Acclaimed Japanese director Sion Sono’s English language debut Prisoners of the Ghostland is out September 17 in select theaters, on demand, and digital. The wild Western stars Nicolas Cage in the lead role, and also features Bill Moseley and Sofia Boutella.
“In the treacherous frontier city of Samurai Town, a ruthless bank robber (Nicolas Cage) is sprung from jail by wealthy warlord The Governor (Bill Moseley), whose adopted granddaughter Bernice (Sofia Boutella) has gone missing,” says the official synopsis. “The Governor offers the prisoner his freedom in exchange for retrieving the runaway. Strapped into a leather suit that will self-destruct within five days, the bandit sets off on a journey to find the young woman—and his own path to redemption.”
ComingSoon Editor-in-Chief Tyler Treese spoke with Prisoners of the Ghostland star Bill Moseley about the film’s production, working with Nicolas Cage, and more.
Tyler Treese: Your career is just so synonymous with the horror genre. So how exciting was it to do something a bit different by playing The Governor and do this wild, crazy Western?
Bill Moseley: I don’t know if it was a dream come true because I don’t think I ever dreamed that wildly [laughs], but it was a lot of fun. It was a lot of fun and it was really a great experience, both on camera and off.
When you read a script like this and it’s so wild, what’s going through your head? Are you like, “What did I get involved with,” or is it exciting as an actor?
Actually, when I read the script, I was thinking, “Man, that’s a lot of, that’s a lot of technical stuff for The Governor to say.” [laughs] That was my first [thought] after the idea of working with Sion Sono in Japan with Nic Cage and Sofia Boutella. After all of that, which is a lot of frosting for that cake, then I looked at the script and I was going like, “Geez, I got a lot to memorize.” So I started about a month and a half before I got to Maibara, Japan, where we shot the movie. Actually, my wife and I had scheduled a trip up Mekong River from Vietnam to Cambodia, right before I went down to Maibara to shoot the movie.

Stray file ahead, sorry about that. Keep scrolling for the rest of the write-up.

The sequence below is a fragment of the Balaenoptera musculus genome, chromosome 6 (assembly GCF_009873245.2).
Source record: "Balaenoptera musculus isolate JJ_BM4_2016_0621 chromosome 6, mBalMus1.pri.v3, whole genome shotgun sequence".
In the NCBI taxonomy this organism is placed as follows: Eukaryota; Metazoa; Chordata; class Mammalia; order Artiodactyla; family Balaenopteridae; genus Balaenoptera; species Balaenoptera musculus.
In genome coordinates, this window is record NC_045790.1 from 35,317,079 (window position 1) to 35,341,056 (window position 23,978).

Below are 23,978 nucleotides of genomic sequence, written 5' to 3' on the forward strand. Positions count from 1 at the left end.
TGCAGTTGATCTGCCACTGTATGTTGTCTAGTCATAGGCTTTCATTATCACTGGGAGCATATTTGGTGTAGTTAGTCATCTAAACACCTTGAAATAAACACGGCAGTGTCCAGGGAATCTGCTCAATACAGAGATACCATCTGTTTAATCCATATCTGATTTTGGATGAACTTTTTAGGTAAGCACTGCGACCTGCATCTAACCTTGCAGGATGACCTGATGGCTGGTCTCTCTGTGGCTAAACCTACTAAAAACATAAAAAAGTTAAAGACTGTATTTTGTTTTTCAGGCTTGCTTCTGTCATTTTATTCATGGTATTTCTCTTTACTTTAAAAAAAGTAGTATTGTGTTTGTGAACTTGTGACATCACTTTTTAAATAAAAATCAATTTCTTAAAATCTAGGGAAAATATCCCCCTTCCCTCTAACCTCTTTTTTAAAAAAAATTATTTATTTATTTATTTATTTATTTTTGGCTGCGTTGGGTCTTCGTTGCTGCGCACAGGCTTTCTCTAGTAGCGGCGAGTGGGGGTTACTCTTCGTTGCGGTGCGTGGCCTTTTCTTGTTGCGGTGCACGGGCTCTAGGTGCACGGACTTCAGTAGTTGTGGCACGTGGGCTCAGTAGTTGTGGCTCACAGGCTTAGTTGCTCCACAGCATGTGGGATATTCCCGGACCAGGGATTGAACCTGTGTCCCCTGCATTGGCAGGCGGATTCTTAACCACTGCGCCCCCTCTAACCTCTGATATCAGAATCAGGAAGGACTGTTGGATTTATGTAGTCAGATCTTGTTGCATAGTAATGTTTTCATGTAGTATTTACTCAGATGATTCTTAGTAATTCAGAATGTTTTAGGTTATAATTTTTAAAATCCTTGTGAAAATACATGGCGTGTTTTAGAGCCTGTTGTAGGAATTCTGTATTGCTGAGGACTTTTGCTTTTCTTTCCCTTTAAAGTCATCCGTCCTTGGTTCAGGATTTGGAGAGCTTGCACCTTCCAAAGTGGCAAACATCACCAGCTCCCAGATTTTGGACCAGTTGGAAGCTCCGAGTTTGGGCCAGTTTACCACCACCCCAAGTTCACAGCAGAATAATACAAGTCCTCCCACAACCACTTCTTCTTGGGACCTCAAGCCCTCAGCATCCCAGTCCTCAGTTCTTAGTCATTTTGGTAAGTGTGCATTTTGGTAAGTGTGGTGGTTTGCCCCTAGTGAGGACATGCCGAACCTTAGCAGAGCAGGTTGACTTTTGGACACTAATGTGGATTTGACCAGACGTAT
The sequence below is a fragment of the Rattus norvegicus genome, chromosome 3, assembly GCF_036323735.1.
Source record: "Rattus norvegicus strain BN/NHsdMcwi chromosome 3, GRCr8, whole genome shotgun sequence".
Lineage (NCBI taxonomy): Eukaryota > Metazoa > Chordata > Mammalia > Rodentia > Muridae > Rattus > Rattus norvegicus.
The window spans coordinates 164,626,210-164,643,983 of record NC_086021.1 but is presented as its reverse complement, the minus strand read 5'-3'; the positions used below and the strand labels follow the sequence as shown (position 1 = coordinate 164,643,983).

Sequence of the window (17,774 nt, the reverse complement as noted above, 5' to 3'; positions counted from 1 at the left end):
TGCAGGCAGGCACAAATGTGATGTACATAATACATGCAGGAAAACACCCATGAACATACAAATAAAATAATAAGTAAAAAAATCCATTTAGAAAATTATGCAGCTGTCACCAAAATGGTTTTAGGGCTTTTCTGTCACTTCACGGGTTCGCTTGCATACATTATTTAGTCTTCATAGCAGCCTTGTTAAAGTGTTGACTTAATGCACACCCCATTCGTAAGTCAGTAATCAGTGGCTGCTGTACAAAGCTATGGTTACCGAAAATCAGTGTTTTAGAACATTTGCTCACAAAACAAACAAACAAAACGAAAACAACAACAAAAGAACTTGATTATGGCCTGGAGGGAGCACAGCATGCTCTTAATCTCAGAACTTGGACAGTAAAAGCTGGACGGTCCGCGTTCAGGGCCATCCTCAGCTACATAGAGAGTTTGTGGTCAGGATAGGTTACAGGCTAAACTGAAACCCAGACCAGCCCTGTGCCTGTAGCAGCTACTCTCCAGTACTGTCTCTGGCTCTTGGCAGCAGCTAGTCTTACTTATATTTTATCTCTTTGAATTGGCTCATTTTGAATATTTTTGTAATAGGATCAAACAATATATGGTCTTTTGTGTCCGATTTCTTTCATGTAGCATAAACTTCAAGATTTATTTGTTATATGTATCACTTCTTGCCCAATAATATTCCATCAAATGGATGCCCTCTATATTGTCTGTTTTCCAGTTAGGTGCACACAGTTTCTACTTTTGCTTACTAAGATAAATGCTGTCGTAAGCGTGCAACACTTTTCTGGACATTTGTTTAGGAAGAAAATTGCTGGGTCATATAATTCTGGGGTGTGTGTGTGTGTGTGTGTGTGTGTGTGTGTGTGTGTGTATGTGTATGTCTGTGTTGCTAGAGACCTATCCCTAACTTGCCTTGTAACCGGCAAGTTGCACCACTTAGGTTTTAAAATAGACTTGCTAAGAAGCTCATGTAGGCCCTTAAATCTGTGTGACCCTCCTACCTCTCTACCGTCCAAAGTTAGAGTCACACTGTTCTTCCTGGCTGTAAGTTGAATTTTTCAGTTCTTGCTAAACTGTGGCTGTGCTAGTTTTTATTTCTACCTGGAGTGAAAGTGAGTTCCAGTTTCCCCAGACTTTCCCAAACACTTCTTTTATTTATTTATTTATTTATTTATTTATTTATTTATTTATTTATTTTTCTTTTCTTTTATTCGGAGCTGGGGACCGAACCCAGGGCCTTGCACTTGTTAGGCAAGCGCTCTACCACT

So I was walking up and down the deck of our little riverboat pounding those lines about the different buttons on Nic Cage’s suit [laughs]. So, that was a concern. Also when I got to Japan, I still was a little uncertain about how to play or who was The Governor. I met Sion at a wardrobe fitting and I put on the suit and I was thinking, boy, this looks good. They had sent me about 40 measurements that they wanted, so they constructed this perfect suit for me. I put on the white hat. Then they brought out the red gloves and they put the red gloves on me and I thought, okay, I know what I am. I am like the embodiment of capitalistic evil. The white suit, but I have blood on my hands. As soon as I pulled those red gloves, Sion looked at me and smiled and went, “Governor.”. So I was like, OK, I gotcha. So, that made everything a lot easier because I was more focused.
What about The Governor interested you the most in the script?
I don’t mind playing characters that are evil and occasionally nasty. I like this because it was a little more refined than say Chop Top or Otis. Those are a little raw-looking characters. So I like the idea of being kind of the king, I guess. It’s good to be the king as they said. So that certainly appealed to me. The fact also that along with The Governor comes 30 geishas and there were 30 geishas on the set and they all looked great. So that was certainly a bonus. My bodyguard was talk Tak Sakaguchi, one of the greatest martial artists in Japan.
So that was also hot fun. So the thing was, as I say, it’s good to be the king and also I’m kind of trying to trick Nicolas Cage. I mean, who wouldn’t wanna work with Nicolas Cage? I was a little nervous at first, but, man, he was such a great guy both on screen and off. He really is fearlessly, non-self conscious. He goes for it and, and that’s the way I like to do it. He’s just in the story. He’s not about what’s my better side and all that kind of [stuff] the Hollywood actor concern get in the way of really kicking some butt. So I love working with him.